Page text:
Defendant also argued ineffective assistance of his appellate and first PCR counsel. He claimed counsel on appeal and in his first PCR petition failed to raise the issues surrounding the misinformation he received about his potential sentence.

In a letter opinion of April 28, 2009 accompanying the order, Judge Richmond held defendant's PCR claim was procedurally barred by Rule 3:22-12 and Rule 3:22-4. She explained that Rule 3:22-12 provided a five-year time limitation from the entry of judgment in which a defendant may file a petition, unless the defendant demonstrates excusable neglect in order to justify the relaxation of the time bar. The judge then found "no basis in this case" for relaxation of the procedural bar, explaining:

The availability of the transcript, however, is inconsequential. [Defendant] would have (or should have) been aware of his "shocking" and "inexplicable" life imprisonment term at the very least on the date upon which he was sentenced. A transcript is not and was not necessary to alert [defendant] to an issue that he would have been aware of in 1991 on his sentence date. After being sentenced in court, [defendant] neither had any reaction nor made any statement. At no time during the sentencing, motion for new trial, direct appeal, or motion for the first PCR did [defendant] raise the issue he raises now. Such an argument should not have taken fifteen (15) years to have been raised. If this was a legitimate issue, [defendant] would have been aware of it at the time of sentencing. He would have stated this issue at any of the court hearings and briefs filed between his 1991 sentencing date and the 2006 filing of his second PCR.

Furthermore, when [defendant] appeared for sentencing on June 7, 1991, Deputy Attorney General Howard M. Barman stated early in the hearing that the murder conviction was a first-degree offense that brought with it a penalty of life imprisonment without parole for thirty (30) years. The record reflects that neither Mr. Reisch nor [defendant] reacted to that statement. Again, even after [defendant] was sentenced, he nor Mr. Reisch made any comment regarding the alleged sentence.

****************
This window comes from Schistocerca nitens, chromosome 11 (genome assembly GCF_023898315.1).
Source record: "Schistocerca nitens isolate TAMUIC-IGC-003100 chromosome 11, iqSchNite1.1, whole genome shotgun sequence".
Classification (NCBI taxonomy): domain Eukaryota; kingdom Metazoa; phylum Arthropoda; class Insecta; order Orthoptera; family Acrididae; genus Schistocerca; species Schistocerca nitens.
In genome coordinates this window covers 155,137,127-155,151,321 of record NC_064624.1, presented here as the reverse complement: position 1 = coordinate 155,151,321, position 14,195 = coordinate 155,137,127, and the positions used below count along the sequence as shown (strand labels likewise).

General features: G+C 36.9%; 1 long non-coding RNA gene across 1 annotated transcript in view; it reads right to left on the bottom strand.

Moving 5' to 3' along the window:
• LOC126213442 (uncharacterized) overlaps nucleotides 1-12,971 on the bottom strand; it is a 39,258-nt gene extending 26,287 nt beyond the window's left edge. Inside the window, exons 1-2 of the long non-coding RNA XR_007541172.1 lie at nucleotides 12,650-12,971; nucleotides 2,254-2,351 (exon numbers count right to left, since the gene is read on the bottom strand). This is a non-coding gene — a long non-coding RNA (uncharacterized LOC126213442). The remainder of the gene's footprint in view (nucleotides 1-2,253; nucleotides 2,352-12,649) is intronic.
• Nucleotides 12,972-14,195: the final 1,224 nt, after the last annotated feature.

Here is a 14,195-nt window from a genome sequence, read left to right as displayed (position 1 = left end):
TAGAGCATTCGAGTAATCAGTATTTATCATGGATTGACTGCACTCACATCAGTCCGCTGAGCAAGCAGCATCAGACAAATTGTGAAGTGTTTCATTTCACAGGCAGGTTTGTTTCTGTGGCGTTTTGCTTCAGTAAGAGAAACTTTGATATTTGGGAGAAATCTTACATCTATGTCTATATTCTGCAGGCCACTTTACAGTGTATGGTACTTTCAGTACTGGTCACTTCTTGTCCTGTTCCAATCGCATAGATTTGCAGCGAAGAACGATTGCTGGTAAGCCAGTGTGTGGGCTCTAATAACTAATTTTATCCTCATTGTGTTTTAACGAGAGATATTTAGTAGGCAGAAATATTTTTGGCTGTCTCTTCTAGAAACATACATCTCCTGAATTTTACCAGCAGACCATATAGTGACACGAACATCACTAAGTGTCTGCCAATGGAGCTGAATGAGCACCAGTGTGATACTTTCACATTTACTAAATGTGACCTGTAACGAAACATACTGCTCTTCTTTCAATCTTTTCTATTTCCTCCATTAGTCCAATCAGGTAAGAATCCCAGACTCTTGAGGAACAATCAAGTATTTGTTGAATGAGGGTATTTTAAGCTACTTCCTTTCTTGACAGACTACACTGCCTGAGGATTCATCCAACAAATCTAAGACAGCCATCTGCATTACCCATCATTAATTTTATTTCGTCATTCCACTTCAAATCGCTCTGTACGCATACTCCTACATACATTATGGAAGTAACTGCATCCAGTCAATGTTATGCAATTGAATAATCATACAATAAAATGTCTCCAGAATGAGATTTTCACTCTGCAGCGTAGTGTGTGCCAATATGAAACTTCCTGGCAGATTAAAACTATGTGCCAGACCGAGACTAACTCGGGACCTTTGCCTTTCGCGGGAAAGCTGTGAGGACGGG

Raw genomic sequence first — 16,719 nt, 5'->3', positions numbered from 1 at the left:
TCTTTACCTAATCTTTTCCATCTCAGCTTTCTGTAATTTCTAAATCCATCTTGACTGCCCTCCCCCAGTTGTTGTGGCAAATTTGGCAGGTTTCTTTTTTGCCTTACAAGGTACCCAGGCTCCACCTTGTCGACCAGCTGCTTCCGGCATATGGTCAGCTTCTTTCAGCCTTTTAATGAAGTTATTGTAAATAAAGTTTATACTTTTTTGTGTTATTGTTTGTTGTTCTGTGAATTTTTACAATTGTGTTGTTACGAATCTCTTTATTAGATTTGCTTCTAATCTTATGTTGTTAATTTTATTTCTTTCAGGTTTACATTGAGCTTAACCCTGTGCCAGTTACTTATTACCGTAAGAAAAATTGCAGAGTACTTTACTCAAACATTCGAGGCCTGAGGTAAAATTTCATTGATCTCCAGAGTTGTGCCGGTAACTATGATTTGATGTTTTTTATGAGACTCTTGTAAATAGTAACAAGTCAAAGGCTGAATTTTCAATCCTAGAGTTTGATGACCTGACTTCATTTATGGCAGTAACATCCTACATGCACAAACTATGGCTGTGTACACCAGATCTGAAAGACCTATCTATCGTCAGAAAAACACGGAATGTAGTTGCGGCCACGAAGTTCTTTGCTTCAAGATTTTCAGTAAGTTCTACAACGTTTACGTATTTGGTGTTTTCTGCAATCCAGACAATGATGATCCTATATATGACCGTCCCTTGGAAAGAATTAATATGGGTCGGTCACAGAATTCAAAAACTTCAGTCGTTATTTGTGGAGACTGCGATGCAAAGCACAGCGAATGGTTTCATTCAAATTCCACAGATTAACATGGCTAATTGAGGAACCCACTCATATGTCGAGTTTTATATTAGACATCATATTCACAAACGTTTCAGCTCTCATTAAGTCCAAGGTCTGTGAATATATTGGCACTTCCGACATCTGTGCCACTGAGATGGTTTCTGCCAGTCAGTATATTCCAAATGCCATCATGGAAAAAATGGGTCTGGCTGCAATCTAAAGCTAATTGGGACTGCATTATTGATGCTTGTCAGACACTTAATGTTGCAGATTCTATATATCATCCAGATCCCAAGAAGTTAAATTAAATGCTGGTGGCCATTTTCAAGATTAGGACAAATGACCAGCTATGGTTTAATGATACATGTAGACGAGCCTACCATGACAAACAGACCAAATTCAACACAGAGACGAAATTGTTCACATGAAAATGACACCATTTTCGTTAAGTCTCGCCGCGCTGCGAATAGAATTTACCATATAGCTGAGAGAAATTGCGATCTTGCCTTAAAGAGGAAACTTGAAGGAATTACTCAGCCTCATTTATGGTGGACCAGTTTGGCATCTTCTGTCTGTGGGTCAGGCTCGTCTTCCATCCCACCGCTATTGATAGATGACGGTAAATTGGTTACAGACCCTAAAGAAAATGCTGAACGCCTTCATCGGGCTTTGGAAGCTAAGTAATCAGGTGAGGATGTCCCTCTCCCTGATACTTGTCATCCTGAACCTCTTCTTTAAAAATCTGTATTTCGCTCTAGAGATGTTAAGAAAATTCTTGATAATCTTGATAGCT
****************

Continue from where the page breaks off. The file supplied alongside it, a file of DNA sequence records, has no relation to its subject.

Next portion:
Judge Richmond also addressed the procedural bar under Rule 3:22-4, which prohibited a defendant from raising issues in PCR proceedings that could have been raised in a prior proceeding. She found defendant's arguments could have been raised previously, and "merely claiming that the issue had not occurred to [defendant] is not sufficient to satisfy this requirement." Moreover, she found there were no exceptional circumstances to warrant relaxing the rule because defendant's constitutional rights were not seriously infringed and his actual guilt or innocence was not in question.


On appeal, defendant argues:













A defendant's petition for PCR "is cognizable if based upon [s]ubstantial denial in the conviction proceedings of defendant's rights under the Constitution of the United States or the Constitution or laws of the State of New Jersey[.]" R. 3:22-2. The defendant bears the burden of establishing a right to PCR by a preponderance of credible evidence. State v. Preciose, 129 N.J. 451, 459 (1992).

We reject defendant's first argument of error by the PCR judge in dismissing his second petition as time-barred. Rule 3:22-12 provides a five-year limitation on the filing of PCR petitions from the time of the judgment or sentence. Until the 2009 and 2010 amendments, Rule 3:22-12 provided:

A petition to correct an illegal sentence may be filed at any time. No other petition shall be filed pursuant to this rule more than 5 years after rendition of the judgment or sentence sought to be attacked unless it alleges facts showing that the delay beyond said time was due to defendant's excusable neglect.